The Good — Academia can be rewarding (and most often it’s not about the science).
Hearing how my graduate student (and now Post-Doc), Vivian, aced her viva from my colleagues fills me with pride and achievement. Her work is lovely (e.g. EBSD, TKD and big grains in Zr) and she is diligent, plain talking and hard working. Her questions are on point and there is no ego behind them.
As a wee anecdote, I was especially amused to hear a PhD student from Manchester comment, in my view, positively: “Vivian can ask the most devastating questions at conferences; I’m always scared when she raises her hand.” Perhaps, I should state that I find this positive as her questions reflect her deep interest in the talks, that she cuts to the heart of the matter, often disregarding the hand-waving, and that ultimately her questions add value to the conversation. These are some her qualities that I very much admire. For example, when I was asked a question by Vivian on my work at the EBSD conference, I was extremely nervous and ultimately she was right in her query — there is a tiny bug that I need to iron out & I’ll work hard to get it sorted.
I am tremendously happy that my research group is littered with a range of amazing folk, and I am extremely pleased to have a great bunch to collaborate with. As I get older, the science and engineering of the challenge underpin our work, but I am more excited to watch them develop and grow. For example, in my Department, the PhD students give talks in their second year, and I was engrossed in their research adventures and enjoyed how Simon, William, Jim and Tianhong talked about their research coherently and with, justified, confidence (no pressure to the rest of you right now…).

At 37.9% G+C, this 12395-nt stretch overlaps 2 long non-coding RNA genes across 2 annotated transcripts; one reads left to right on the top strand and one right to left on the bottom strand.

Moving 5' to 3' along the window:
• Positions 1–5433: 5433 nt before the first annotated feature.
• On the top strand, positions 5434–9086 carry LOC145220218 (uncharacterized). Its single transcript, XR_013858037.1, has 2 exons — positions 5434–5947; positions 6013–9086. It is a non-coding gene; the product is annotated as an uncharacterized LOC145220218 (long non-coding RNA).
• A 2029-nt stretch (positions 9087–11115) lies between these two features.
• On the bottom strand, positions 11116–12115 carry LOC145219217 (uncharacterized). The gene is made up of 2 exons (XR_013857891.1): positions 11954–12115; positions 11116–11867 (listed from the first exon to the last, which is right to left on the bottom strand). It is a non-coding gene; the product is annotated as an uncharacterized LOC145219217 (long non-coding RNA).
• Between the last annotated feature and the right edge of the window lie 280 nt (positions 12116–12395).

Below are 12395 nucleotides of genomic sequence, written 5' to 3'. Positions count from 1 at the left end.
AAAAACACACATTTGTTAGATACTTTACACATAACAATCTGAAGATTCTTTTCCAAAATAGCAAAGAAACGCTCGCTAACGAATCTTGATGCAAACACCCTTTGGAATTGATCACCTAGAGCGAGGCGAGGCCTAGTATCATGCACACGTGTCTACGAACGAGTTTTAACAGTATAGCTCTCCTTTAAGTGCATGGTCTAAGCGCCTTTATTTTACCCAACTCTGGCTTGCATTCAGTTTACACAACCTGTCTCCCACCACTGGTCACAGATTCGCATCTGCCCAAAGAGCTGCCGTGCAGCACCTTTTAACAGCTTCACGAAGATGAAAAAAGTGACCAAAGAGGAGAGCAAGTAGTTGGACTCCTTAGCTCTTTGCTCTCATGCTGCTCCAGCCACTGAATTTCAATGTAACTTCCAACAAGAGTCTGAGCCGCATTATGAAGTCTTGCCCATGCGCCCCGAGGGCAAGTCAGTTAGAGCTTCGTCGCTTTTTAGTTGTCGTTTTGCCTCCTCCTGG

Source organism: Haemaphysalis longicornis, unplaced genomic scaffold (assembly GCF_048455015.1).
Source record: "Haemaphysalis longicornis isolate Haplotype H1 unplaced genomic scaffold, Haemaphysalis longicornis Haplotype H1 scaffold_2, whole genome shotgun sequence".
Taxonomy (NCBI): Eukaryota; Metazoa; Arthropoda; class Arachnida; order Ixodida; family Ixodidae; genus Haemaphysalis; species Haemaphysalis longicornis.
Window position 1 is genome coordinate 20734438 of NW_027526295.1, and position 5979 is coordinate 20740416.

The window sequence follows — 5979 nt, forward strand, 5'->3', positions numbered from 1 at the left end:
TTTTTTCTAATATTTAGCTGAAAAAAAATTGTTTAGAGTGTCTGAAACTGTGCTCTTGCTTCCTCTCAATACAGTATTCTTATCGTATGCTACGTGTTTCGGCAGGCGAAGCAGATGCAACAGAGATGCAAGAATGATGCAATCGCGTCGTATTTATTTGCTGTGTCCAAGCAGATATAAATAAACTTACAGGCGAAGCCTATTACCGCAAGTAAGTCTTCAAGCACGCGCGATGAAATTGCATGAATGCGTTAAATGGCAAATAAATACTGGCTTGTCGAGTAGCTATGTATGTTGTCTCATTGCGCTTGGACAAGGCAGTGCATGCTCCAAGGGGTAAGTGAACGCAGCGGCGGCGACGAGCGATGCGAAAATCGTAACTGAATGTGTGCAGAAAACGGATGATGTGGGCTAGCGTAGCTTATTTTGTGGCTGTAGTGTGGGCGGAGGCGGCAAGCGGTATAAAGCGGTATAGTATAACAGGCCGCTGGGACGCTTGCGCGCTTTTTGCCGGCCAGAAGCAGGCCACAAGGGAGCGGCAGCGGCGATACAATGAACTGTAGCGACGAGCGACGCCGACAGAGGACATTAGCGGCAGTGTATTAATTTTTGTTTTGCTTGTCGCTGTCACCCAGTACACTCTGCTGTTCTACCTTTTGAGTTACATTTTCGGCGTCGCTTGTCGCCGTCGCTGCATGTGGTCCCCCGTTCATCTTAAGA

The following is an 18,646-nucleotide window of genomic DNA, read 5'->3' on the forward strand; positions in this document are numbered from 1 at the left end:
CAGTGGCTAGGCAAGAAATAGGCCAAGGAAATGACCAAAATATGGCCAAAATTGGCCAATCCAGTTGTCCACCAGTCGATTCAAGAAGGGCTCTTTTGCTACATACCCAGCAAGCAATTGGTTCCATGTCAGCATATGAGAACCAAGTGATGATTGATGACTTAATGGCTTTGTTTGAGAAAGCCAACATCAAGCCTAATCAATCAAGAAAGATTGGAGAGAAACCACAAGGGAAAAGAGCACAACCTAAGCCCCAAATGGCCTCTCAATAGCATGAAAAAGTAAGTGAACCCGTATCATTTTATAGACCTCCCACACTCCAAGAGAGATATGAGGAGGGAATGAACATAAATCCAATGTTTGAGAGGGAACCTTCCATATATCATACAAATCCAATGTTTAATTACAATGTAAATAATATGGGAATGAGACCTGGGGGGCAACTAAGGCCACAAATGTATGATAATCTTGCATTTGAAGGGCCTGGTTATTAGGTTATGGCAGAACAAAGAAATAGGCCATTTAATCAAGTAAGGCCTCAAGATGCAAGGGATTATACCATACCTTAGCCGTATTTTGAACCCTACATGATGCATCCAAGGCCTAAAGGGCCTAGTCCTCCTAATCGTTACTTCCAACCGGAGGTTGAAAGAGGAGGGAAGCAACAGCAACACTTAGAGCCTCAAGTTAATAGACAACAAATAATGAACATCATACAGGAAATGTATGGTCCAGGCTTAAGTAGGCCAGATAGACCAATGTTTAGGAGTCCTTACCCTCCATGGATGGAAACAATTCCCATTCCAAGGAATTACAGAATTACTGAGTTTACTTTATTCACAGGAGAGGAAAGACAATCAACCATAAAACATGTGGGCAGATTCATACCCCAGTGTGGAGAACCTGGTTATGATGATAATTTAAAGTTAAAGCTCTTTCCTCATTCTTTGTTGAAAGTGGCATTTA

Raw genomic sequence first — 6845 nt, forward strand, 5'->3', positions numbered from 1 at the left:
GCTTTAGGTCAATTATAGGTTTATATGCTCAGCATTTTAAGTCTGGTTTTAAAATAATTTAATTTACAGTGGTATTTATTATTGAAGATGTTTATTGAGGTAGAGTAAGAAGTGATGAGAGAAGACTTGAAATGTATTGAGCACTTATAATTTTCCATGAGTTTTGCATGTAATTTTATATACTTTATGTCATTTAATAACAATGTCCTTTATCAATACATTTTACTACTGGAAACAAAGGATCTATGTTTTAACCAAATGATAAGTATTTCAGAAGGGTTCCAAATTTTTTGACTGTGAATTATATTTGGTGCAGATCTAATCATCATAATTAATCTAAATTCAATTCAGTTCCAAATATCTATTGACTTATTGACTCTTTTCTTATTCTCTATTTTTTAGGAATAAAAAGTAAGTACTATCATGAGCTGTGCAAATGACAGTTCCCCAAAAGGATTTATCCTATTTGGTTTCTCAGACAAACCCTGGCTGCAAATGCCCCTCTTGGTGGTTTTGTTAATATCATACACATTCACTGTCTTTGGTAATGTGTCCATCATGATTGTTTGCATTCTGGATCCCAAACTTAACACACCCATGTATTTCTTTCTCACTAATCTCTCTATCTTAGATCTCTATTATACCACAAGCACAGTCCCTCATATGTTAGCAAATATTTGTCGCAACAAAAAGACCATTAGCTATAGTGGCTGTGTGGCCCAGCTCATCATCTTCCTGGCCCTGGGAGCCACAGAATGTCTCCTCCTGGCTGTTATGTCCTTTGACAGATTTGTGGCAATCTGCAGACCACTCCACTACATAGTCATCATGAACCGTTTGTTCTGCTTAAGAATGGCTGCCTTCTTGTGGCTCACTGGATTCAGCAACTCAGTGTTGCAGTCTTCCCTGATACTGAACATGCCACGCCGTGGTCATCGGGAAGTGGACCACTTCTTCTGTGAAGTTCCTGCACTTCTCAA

I can share many tales of others who have been in group who I’m immensely proud of, such as: Jun who is now an Independent Research Fellow in Mechanical Engineering; Terry who now has a Faculty post back in Korea; Qinmeng and Siyang who started as MSc students, and are now are kicking off their PhDs (Qinmeng is with Jun, and Siyang is in my group); Suki who’s developing his skills to distil a difficult engineering challenge and translate his hard work into his PhD thesis. The list goes on.
Looking to the future
As for next year’s fun — lets see how we go. I’m looking forward to addressing new challenges, as well as “dotting the i’s and crossing the t’s” on our work to make sure it stands the test of time.
If you want to gaze into the crystal ball, perhaps you could image that we should look forward to shiny work on a new method of measuring crystallographic texture, innovations with EBSD, new contributions in understanding the mechanisms of deformation and performance in zirconium alloys, understanding failure of mobile phones, and linking microstructure to gas pipe-line failures, to name but a few!